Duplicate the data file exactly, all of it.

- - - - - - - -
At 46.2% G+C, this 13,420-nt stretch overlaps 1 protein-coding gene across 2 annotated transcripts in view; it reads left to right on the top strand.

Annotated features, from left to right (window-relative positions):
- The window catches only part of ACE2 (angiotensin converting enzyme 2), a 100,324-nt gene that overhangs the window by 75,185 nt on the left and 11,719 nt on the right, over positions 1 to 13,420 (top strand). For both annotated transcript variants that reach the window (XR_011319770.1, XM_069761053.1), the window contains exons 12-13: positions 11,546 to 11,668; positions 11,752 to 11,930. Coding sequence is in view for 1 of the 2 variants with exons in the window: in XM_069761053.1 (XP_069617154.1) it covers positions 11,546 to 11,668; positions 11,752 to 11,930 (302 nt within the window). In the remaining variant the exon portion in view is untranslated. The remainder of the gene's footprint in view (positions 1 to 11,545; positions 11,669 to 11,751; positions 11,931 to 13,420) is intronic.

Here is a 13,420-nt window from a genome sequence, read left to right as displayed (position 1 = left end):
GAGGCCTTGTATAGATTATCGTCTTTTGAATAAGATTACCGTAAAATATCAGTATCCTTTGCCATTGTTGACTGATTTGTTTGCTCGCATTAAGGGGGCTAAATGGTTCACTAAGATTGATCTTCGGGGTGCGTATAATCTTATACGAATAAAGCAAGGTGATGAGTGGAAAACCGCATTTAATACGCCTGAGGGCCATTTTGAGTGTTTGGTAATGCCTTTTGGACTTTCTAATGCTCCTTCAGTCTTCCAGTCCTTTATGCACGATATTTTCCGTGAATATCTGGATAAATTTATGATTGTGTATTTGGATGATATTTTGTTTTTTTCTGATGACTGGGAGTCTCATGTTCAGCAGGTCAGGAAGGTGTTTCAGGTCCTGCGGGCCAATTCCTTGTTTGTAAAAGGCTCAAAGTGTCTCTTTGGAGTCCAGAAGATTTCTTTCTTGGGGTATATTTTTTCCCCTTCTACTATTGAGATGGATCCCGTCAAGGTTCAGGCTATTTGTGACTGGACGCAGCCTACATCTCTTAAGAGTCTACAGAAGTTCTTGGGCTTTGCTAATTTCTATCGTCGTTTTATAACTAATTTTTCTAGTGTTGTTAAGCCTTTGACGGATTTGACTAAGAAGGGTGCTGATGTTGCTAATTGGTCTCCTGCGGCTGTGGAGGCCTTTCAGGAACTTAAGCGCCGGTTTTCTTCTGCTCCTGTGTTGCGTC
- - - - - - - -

At 46.2% G+C, this 13,420-nt stretch overlaps 1 protein-coding gene across 2 annotated transcripts in view; it reads left to right on the top strand.

Annotated features, from left to right (window-relative positions):
- The window catches only part of ACE2 (angiotensin converting enzyme 2), a 100,324-nt gene that overhangs the window by 75,185 nt on the left and 11,719 nt on the right, over positions 1 to 13,420 (top strand). For both annotated transcript variants that reach the window (XR_011319770.1, XM_069761053.1), the window contains exons 12-13: positions 11,546 to 11,668; positions 11,752 to 11,930. Coding sequence is in view for 1 of the 2 variants with exons in the window: in XM_069761053.1 (XP_069617154.1) it covers positions 11,546 to 11,668; positions 11,752 to 11,930 (302 nt within the window). In the remaining variant the exon portion in view is untranslated. The remainder of the gene's footprint in view (positions 1 to 11,545; positions 11,669 to 11,751; positions 11,931 to 13,420) is intronic.

Here is a 13,420-nt window from a genome sequence, read left to right as displayed (position 1 = left end):
GAGGCCTTGTATAGATTATCGTCTTTTGAATAAGATTACCGTAAAATATCAGTATCCTTTGCCATTGTTGACTGATTTGTTTGCTCGCATTAAGGGGGCTAAATGGTTCACTAAGATTGATCTTCGGGGTGCGTATAATCTTATACGAATAAAGCAAGGTGATGAGTGGAAAACCGCATTTAATACGCCTGAGGGCCATTTTGAGTGTTTGGTAATGCCTTTTGGACTTTCTAATGCTCCTTCAGTCTTCCAGTCCTTTATGCACGATATTTTCCGTGAATATCTGGATAAATTTATGATTGTGTATTTGGATGATATTTTGTTTTTTTCTGATGACTGGGAGTCTCATGTTCAGCAGGTCAGGAAGGTGTTTCAGGTCCTGCGGGCCAATTCCTTGTTTGTAAAAGGCTCAAAGTGTCTCTTTGGAGTCCAGAAGATTTCTTTCTTGGGGTATATTTTTTCCCCTTCTACTATTGAGATGGATCCCGTCAAGGTTCAGGCTATTTGTGACTGGACGCAGCCTACATCTCTTAAGAGTCTACAGAAGTTCTTGGGCTTTGCTAATTTCTATCGTCGTTTTATAACTAATTTTTCTAGTGTTGTTAAGCCTTTGACGGATTTGACTAAGAAGGGTGCTGATGTTGCTAATTGGTCTCCTGCGGCTGTGGAGGCCTTTCAGGAACTTAAGCGCCGGTTTTCTTCTGCTCCTGTGTTGCGTC